The strategy (or strategies) selected for the testing project help to determine the tasks that occur during the planning stages. For example, when using the risk-based testing strategy, risk analysis is used to guide the test planning process regarding the mitigating activities required to reduce the identified product risks and to help with contingency planning. If a number of likely and serious potential defects related to security are identified, a significant amount of effort is spent developing and executing security tests. Likewise, if it is identified that serious defects are usually found in the design specification, the test planning process could result in additional static testing (reviews) of the design specification.
Risk information is also used to determine the priorities of the various testing activities. For example, where system performance is a high risk, performance testing is conducted as soon as integrated code is available. Similarly, if a reactive strategy is to be employed, planning for the creation of test charters and tools for dynamic testing techniques such as exploratory testing is warranted.
In addition, the test planning stage is where the approach to testing is clearly defined by our Test Manager, including which test levels are employed, the goals and objectives of each level, and what test techniques are used at each level of testing. For example, in risk-based testing of certain avionics systems, a risk assessment prescribes what level of code coverage is required and thereby which testing techniques are used.
Complex relationships may exist between the test basis (e.g., specific requirements or risks), test conditions, and the tests that cover them. Many-to-many relationships often exist between these work products. These are understood to enable effective implementation of test planning, monitoring, and control. Tool decisions could also depend on the understanding of the relationships between the work products.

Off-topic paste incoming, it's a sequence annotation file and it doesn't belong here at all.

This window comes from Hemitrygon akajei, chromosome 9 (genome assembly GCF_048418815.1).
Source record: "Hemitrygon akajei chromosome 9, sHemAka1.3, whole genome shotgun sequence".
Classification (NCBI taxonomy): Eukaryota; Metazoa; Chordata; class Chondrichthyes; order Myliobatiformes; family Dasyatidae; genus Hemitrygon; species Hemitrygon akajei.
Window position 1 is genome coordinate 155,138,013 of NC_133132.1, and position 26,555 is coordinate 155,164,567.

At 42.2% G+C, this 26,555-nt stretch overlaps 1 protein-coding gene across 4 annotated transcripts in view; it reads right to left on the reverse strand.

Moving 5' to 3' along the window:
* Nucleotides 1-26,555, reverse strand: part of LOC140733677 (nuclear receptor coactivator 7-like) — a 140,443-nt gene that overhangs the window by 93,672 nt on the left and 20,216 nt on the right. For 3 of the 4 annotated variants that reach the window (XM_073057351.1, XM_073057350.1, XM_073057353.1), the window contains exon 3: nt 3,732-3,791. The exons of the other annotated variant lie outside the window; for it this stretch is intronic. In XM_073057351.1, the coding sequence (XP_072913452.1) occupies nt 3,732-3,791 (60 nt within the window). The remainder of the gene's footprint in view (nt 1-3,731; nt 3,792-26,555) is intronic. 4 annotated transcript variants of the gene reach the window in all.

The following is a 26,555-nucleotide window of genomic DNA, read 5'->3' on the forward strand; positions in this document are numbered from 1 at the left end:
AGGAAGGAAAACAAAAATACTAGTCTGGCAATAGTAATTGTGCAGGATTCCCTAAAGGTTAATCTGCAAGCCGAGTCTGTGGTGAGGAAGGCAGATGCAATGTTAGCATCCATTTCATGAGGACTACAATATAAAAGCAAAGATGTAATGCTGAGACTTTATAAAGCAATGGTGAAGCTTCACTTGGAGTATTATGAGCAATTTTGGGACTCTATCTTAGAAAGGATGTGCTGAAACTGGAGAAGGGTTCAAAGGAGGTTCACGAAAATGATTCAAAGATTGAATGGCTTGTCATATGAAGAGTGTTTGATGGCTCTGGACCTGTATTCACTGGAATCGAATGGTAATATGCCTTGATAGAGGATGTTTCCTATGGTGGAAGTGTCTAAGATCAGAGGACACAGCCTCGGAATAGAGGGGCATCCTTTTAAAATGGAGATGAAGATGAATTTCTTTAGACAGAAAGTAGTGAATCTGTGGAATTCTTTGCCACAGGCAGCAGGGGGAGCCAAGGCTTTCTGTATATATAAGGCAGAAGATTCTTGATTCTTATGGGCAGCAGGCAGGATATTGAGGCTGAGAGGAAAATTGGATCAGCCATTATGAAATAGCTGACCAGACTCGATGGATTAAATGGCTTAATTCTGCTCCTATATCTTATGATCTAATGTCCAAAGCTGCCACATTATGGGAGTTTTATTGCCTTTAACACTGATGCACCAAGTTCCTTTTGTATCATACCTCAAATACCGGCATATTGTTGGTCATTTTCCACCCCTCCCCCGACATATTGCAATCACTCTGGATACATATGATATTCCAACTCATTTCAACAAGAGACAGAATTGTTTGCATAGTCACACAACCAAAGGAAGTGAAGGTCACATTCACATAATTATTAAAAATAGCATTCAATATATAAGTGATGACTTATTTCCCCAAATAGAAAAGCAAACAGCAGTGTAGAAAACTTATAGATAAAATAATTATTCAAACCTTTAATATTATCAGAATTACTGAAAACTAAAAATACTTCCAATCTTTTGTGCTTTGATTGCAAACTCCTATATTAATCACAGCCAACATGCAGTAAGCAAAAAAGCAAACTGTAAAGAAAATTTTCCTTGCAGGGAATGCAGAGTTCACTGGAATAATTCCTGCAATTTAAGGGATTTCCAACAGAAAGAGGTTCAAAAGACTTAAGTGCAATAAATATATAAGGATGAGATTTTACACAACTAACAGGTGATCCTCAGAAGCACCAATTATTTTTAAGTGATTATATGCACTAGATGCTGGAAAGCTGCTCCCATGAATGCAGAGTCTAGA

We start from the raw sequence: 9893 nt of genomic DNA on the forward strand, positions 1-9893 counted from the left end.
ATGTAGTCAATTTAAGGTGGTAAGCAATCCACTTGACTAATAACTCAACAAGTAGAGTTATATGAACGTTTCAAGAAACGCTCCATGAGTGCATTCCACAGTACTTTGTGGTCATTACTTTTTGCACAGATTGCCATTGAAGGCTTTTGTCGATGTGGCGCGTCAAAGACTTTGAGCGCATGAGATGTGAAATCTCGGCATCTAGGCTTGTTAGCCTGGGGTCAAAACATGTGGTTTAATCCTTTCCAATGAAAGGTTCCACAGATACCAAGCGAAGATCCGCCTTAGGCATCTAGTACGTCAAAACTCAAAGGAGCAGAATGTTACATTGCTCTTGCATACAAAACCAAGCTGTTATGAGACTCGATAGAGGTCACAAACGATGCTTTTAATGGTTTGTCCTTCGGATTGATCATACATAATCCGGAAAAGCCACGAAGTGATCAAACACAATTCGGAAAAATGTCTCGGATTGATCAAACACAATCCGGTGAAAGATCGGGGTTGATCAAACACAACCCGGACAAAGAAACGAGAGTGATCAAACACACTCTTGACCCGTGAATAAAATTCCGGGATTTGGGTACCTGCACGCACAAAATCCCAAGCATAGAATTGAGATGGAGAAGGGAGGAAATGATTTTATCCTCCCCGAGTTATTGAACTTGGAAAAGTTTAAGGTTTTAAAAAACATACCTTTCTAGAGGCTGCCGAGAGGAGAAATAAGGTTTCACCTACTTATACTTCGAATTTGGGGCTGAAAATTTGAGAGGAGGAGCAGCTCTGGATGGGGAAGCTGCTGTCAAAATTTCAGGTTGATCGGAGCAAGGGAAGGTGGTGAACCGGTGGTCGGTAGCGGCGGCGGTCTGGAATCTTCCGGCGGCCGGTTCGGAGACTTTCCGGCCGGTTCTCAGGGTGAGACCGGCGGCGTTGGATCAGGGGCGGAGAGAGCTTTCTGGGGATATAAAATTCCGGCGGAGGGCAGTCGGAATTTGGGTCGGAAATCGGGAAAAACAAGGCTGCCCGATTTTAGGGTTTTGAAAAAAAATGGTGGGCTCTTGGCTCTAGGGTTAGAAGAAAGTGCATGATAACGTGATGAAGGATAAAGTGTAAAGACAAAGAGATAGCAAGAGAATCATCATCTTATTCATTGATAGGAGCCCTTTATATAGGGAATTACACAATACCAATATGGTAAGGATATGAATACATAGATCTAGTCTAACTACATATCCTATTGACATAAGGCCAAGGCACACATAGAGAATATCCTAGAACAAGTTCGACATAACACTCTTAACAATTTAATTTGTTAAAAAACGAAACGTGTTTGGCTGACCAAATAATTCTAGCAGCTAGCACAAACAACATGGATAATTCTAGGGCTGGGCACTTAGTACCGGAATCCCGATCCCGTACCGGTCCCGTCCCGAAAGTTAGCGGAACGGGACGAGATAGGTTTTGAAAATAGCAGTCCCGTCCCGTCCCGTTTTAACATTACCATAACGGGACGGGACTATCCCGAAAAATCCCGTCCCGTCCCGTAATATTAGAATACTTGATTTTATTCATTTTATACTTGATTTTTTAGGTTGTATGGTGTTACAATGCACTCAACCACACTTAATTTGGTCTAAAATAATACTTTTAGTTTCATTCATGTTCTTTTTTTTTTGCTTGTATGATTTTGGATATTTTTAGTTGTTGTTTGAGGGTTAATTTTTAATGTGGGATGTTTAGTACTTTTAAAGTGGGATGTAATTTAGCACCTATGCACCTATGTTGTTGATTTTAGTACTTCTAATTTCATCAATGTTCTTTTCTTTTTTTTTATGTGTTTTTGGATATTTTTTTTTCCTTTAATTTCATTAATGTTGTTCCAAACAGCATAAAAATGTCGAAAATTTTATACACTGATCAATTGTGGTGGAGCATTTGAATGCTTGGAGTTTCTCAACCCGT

Relationships may also exist between work products produced by the development team and our testing team. For example, the traceability matrix may need to track the relationships between the detailed design specification elements from the system designers, the business requirements from the business analysts, and the test work products defined by our testing team. If low-level test cases are to be designed and used, there is a requirement defined in the planning stages that the detailed design documents from the development team are to be approved before test case creation can start. When following an Agile lifecycle, informal transfer-of-information sessions are used to convey information between teams prior to the start of testing.
The test plan may also list the specific features of the software that are within its scope (based on risk analysis, if appropriate), as well as explicitly identifying features that are not within its scope. Depending on the levels of formality and documentation appropriate to the project, each feature that is within scope is associated with a corresponding test design specification.
There is also a requirement at this stage for our Test Manager to work with the project architects to define the initial test environment specification, to verify availability of the resources required, to ensure that the people who are configuring the environment are committed to do so and to understand cost/delivery timescales and the work required to complete and deliver the test environment.
Finally, all external dependencies and associated service level agreements (SLAs) are identified and, if required, initial contact is made. Examples of dependencies are resource requests to outside groups, dependencies on other projects (if working within a program), external vendors or development partners, the deployment team, and database administrators.